Complainant's mines are located in open country, affording no facilities for the housing of employees and their families. To provide such facilities, dwelling houses have been erected at the respective mines and adjacent thereto for the housing of employees of such mines during the term of such employment. The houses were not built for profit, nor for the purpose of entering the field of leasing, but furnished merely an incidental and economic service to the operation of the mines. The houses were part of the general plant layout, and were for the use of employees and none other. The relation of employer and employee was first created, and then the employee became the occupant of one of the houses. The individual became an employee as a prerequisite to dwelling occupancy. His right of possession took effect subsequent to his contract of employment. In practically all instances he entered into a written contract of occupancy. These contracts were in the nature of leases, and provided for termination upon a specified notice in writing, for failure to pay rent, or in case he shall cease his employment, or be discharged. The rent was deducted from his wages.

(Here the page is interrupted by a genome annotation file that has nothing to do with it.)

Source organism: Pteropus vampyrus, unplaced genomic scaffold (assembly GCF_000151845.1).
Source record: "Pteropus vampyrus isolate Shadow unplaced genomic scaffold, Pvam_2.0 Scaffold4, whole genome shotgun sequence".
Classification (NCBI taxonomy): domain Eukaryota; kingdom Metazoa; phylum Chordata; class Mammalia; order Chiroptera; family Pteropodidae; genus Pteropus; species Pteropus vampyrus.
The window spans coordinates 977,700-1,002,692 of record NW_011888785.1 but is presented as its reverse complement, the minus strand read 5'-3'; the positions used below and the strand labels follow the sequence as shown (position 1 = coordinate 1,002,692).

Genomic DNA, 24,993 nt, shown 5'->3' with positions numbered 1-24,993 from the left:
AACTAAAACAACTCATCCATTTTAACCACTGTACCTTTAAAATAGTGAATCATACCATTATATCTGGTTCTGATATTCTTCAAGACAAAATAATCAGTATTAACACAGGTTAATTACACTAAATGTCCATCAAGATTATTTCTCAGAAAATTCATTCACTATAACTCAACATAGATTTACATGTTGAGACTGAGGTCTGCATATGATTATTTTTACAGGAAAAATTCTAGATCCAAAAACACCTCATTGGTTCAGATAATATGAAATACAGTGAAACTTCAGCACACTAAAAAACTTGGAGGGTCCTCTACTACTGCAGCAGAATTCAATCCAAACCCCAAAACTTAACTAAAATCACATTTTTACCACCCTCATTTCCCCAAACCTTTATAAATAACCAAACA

The defendants here became employees at the respective mines, and became occupiers or tenants of the houses by reason of their contracts of employment. They remained employees until the 31st day of March, 1927, when their contract of employment expired by its terms, and since that time have remained in occupancy of the houses without paying for the use thereof, and because of differences in respect to wages have not renewed the contract of employment, and since that time have ceased to be employees at the mines. Beginning on the 1st day of April, 1927, and thereafter, no relationship of employer and employee has existed, and the right of possession of the dwelling houses has been in the owners, and not in the occupiers.